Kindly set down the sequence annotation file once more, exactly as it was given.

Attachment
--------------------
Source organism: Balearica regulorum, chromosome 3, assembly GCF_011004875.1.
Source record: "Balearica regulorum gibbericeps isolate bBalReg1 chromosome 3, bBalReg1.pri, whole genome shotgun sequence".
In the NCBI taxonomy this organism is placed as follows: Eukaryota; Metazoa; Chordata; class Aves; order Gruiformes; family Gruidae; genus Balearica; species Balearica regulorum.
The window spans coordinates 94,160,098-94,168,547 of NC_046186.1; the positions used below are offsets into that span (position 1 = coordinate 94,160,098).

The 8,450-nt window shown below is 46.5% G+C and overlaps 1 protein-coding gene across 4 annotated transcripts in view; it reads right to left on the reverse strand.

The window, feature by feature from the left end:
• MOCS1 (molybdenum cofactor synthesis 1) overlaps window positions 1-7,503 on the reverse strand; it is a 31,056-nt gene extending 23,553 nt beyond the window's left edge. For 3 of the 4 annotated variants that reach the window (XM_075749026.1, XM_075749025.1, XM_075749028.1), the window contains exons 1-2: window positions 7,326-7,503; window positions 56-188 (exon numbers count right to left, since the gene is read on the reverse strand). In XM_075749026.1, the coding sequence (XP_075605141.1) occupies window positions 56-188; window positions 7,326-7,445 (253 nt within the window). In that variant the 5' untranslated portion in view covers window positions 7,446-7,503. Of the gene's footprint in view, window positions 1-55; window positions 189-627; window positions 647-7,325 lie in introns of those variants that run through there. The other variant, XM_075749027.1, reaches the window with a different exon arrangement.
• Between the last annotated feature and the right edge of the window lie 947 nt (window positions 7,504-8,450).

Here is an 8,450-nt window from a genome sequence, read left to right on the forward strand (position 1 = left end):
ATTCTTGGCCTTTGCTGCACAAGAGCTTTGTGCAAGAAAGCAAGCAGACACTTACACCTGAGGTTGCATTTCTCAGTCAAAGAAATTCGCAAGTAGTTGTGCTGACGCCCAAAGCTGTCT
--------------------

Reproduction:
Source organism: Balearica regulorum, chromosome 3, assembly GCF_011004875.1.
Source record: "Balearica regulorum gibbericeps isolate bBalReg1 chromosome 3, bBalReg1.pri, whole genome shotgun sequence".
In the NCBI taxonomy this organism is placed as follows: Eukaryota; Metazoa; Chordata; class Aves; order Gruiformes; family Gruidae; genus Balearica; species Balearica regulorum.
The window spans coordinates 94,160,098-94,168,547 of NC_046186.1; the positions used below are offsets into that span (position 1 = coordinate 94,160,098).

The 8,450-nt window shown below is 46.5% G+C and overlaps 1 protein-coding gene across 4 annotated transcripts in view; it reads right to left on the reverse strand.

The window, feature by feature from the left end:
• MOCS1 (molybdenum cofactor synthesis 1) overlaps window positions 1-7,503 on the reverse strand; it is a 31,056-nt gene extending 23,553 nt beyond the window's left edge. For 3 of the 4 annotated variants that reach the window (XM_075749026.1, XM_075749025.1, XM_075749028.1), the window contains exons 1-2: window positions 7,326-7,503; window positions 56-188 (exon numbers count right to left, since the gene is read on the reverse strand). In XM_075749026.1, the coding sequence (XP_075605141.1) occupies window positions 56-188; window positions 7,326-7,445 (253 nt within the window). In that variant the 5' untranslated portion in view covers window positions 7,446-7,503. Of the gene's footprint in view, window positions 1-55; window positions 189-627; window positions 647-7,325 lie in introns of those variants that run through there. The other variant, XM_075749027.1, reaches the window with a different exon arrangement.
• Between the last annotated feature and the right edge of the window lie 947 nt (window positions 7,504-8,450).

Here is an 8,450-nt window from a genome sequence, read left to right on the forward strand (position 1 = left end):
ATTCTTGGCCTTTGCTGCACAAGAGCTTTGTGCAAGAAAGCAAGCAGACACTTACACCTGAGGTTGCATTTCTCAGTCAAAGAAATTCGCAAGTAGTTGTGCTGACGCCCAAAGCTGTCT